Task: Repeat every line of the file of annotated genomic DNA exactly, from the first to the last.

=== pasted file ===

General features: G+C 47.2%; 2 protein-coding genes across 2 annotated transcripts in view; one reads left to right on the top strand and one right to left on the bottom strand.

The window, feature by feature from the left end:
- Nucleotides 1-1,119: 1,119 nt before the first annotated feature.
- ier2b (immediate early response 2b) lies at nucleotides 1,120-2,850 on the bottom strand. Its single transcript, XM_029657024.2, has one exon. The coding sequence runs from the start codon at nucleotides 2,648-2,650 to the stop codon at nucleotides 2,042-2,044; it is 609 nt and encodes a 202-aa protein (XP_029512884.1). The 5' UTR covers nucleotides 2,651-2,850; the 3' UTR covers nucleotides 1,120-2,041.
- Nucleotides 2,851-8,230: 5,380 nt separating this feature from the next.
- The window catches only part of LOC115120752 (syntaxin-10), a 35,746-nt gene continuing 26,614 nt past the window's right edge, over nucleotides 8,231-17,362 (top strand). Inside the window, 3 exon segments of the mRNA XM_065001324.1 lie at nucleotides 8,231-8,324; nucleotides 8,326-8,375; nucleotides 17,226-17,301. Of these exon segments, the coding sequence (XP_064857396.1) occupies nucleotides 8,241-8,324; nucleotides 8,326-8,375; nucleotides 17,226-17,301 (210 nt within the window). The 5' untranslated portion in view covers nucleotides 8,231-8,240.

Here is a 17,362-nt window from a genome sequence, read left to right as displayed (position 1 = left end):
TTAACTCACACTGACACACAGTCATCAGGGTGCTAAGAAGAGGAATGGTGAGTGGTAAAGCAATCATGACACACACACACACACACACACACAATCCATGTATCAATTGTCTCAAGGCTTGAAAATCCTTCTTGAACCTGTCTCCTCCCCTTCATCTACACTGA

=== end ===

General features: G+C 47.2%; 2 protein-coding genes across 2 annotated transcripts in view; one reads left to right on the top strand and one right to left on the bottom strand.

The window, feature by feature from the left end:
- Nucleotides 1-1,119: 1,119 nt before the first annotated feature.
- ier2b (immediate early response 2b) lies at nucleotides 1,120-2,850 on the bottom strand. Its single transcript, XM_029657024.2, has one exon. The coding sequence runs from the start codon at nucleotides 2,648-2,650 to the stop codon at nucleotides 2,042-2,044; it is 609 nt and encodes a 202-aa protein (XP_029512884.1). The 5' UTR covers nucleotides 2,651-2,850; the 3' UTR covers nucleotides 1,120-2,041.
- Nucleotides 2,851-8,230: 5,380 nt separating this feature from the next.
- The window catches only part of LOC115120752 (syntaxin-10), a 35,746-nt gene continuing 26,614 nt past the window's right edge, over nucleotides 8,231-17,362 (top strand). Inside the window, 3 exon segments of the mRNA XM_065001324.1 lie at nucleotides 8,231-8,324; nucleotides 8,326-8,375; nucleotides 17,226-17,301. Of these exon segments, the coding sequence (XP_064857396.1) occupies nucleotides 8,241-8,324; nucleotides 8,326-8,375; nucleotides 17,226-17,301 (210 nt within the window). The 5' untranslated portion in view covers nucleotides 8,231-8,240.

Here is a 17,362-nt window from a genome sequence, read left to right as displayed (position 1 = left end):
TTAACTCACACTGACACACAGTCATCAGGGTGCTAAGAAGAGGAATGGTGAGTGGTAAAGCAATCATGACACACACACACACACACACACACAATCCATGTATCAATTGTCTCAAGGCTTGAAAATCCTTCTTGAACCTGTCTCCTCCCCTTCATCTACACTGA